I agree with you that it would be easy to be confused by multiple Thomas Pickles. I think this all started when I was looking for cousin Thomas Newton Pickle. I have since found no less than three Thomas Newton Pickles. One of these is indicated in one of the Census records you site.
However, with respect to my original post, I am certain that the Thomas Pickle that married Lucinda B. Stephenson also married again. This is clear from the 1900 Census record which shows in the box for number of years married the number 25 and also the number 50. This would represent the 25 years he had been married to Lucinda until her death, and the 50 would represent the total number of years married, hence 25 additional years married to his second wife, who the census record calls Jennie, and who is findable in later (post-1900) Census records as Virginia. It is clear that those kids in the 1900 census could not be by Jennie, since she was 43, and the eldest sons were 37 and 34.
I have tracked the whole group by Census from 1850 (I think the pre-1850 Census records are not particularly useful for my purposes) to 1920. I think this has to be the same Thomas Newton because his youngest children by Lucinda B. Stephenson are Thomas Newton Pickle and Benjamin Franklin Pickle, born 1861 and 1866, respectively. Thomas Newton Pickle continued to live with his step-mother at least until the 1920 census, and Benjamin Franklin Pickle also lived with her after the death of Thomas, i.e., well into adulthood. So I think it very unlikely that there were two Thomas Pickles born 1820/1 who both had sons named Thomas Newton Pickle AND Benjamin Franklin Pickle who was born ABT. 1861 and 1866.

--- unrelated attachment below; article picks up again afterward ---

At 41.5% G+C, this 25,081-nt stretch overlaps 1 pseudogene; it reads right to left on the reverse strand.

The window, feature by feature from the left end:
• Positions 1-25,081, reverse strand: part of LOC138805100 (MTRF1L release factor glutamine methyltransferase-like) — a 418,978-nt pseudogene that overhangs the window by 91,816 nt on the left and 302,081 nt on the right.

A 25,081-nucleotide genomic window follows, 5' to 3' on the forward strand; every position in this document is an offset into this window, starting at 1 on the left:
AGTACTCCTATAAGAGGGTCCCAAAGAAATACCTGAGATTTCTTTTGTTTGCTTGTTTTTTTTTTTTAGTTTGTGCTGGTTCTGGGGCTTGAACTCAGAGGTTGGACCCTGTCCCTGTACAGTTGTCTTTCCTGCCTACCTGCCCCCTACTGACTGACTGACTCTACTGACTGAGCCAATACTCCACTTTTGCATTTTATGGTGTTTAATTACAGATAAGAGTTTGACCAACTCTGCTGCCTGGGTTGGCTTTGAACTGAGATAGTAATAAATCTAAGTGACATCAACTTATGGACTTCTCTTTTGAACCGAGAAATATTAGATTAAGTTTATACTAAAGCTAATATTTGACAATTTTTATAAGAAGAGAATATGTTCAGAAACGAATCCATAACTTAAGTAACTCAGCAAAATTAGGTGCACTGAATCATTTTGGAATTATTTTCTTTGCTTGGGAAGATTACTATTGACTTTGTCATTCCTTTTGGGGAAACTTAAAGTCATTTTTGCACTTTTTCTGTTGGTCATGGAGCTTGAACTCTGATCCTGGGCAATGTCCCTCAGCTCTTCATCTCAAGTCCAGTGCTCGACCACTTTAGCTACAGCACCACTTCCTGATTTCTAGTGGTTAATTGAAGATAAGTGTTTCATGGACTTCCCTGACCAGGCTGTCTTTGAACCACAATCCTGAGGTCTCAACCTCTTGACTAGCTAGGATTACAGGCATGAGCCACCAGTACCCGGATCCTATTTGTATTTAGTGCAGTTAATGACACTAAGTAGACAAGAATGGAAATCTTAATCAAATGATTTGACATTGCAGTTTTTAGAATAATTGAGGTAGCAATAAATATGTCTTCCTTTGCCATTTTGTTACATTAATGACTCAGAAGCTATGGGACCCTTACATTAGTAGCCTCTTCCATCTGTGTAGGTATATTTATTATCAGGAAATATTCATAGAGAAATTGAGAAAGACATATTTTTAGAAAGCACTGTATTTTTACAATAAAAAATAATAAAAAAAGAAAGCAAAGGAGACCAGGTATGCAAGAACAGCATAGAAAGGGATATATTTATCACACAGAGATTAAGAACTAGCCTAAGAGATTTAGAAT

What I am not sure about is if the Will abstract I have found is the right one, although I note that one of the step-children living with Jennie seemingly lived with her throughout his life, and also that it the census records would have Thomas Pickle, Sr. having kids when he was nearly 80. I think you can see how this might have had a chilling effect on family relations which might manifest itself in the reading of the Will.
With respect to the marriages you site, there is one which fits really well: Thos. Pickle and J. C. Swiney, 10-MAY-1875, H. H. Holt, Security, married by S. N. Stephenson, pg 276. This marriage satisfies all the criteria for the 2nd marriage provided that the "J." in "J. C. Swiney" stands for Jennie, or more precisely, Virginia.